Sikov and Love, P.A.
Call To Speak With An Experienced Attorney
877-897-8025
Comprehensive Elder Law Services Addressing
a Full Range of Legal Issues

The deceased may suffer from identity theft, too

It's been a trying and stressful few years as your family watched your fun-loving, intelligent and physically active father deteriorate to a shell of his former self after the onset of dementia. Now, he has died. You've made the funeral arrangements, probated his Will, held an estate sale, put the family home on the market, and distributed his assets. There are so many things a family must do in this situation, but there's one that often gets overlooked.

Millions of the dead have identities stolen each year

Protecting your deceased loved one from identity theft is a something that many families neglect and don't realize may actually happen. However, thieves are aware of the opportunities to pocket money and purchase items by using the identity of someone who has died.

Each year, the identities of nearly 2.5 million deceased Americans are misused, according to San Diego-based ID Analytics, a fraud prevention company. Criminals use these identities to open credit card accounts, apply for loans, buy smartphones, etc.

Steps to protect the deceased from ID theft

Surviving family members are not responsible for repaying illegitimate charges on their dead relatives' accounts. Still, a grieving family doesn't need this additional stress. You can try to avoid this scenario by:

•· Rethinking how you write an obituary and do not include dates of birth, maiden names and other personal information that will make it easier for identity thieves. Also, don't include the decedent's address to reduce the chances of a home burglary.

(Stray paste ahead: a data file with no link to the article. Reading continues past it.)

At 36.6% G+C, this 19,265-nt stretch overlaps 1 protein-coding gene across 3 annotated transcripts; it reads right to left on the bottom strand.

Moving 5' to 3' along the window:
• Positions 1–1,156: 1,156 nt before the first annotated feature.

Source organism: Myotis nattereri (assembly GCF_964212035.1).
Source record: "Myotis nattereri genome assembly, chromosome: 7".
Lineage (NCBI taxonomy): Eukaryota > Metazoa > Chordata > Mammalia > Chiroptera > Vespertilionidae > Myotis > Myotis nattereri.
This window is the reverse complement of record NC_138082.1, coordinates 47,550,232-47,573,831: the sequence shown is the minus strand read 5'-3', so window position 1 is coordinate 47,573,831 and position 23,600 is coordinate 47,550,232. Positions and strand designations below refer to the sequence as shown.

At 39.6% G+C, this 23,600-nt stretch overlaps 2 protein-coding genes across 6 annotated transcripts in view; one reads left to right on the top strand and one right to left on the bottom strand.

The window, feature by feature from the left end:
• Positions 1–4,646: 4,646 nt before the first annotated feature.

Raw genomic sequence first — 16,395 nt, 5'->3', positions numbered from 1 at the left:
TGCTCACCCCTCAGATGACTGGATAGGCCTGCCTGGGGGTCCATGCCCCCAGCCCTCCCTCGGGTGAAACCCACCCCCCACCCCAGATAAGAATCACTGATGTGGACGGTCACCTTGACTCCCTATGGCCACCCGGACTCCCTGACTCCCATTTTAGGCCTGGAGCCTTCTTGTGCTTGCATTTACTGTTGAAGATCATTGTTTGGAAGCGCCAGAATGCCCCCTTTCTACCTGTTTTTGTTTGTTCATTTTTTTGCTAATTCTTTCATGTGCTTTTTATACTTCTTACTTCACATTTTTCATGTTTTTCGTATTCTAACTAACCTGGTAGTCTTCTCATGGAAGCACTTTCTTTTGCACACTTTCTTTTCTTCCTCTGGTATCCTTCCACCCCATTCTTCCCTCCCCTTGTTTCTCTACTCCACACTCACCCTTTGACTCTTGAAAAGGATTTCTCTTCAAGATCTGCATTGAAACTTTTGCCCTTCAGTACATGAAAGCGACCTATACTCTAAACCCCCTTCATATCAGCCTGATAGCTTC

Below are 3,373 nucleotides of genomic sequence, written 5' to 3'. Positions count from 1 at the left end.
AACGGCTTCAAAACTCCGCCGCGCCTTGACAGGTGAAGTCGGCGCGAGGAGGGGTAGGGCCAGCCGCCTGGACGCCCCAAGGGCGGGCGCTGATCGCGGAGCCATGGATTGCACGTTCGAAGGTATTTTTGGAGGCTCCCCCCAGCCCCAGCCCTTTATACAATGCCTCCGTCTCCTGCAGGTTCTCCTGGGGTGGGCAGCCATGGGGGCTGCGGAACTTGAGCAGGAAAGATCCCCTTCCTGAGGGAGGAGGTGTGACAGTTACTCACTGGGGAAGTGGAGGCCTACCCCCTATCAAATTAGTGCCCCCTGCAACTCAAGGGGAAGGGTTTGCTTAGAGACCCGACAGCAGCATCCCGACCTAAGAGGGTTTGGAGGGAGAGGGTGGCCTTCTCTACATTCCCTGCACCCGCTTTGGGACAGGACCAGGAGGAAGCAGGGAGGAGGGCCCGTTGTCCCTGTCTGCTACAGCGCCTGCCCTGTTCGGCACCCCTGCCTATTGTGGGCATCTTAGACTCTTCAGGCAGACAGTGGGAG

•· Notifying the Social Security Administration about the death, especially if the decedent collected a government benefit.

•· Accessing the deceased loved one's credit reports at annualcreditreport.com to gain a better understanding of open financial accounts, and contact all creditors listed there to inform them that the person has died.

•· Using certified mail with "return receipt," write to the three large credit bureaus, notifying them of the death and asking to have the death noted in the credit file. Include a copy of the death certificate.

Elder fraud can continue beyond the lives of your loved ones. Unscrupulous individuals will try to take advantage of people - even those who have died. The death of a loved one is a stressful time for families, so it helps to avoid scams that may cause more problems.

No Comments

Leave a comment
Comment Information
Tell Us About Your Case

Tell Us About Your Case

Bold labels are required.

Contact Information
disclaimer.

The use of the Internet or this form for communication with the firm or any individual member of the firm does not establish an attorney-client relationship. Confidential or time-sensitive information should not be sent through this form.

close

Privacy Policy

Office Location:

Sikov and Love, P.A.
428 Forbes Avenue, Suite 1400
Pittsburgh, PA 15219

Toll Free: 877-897-8025
Phone: 412-567-1236
Fax: 412-261-1455
Map & Directions

Phone Number: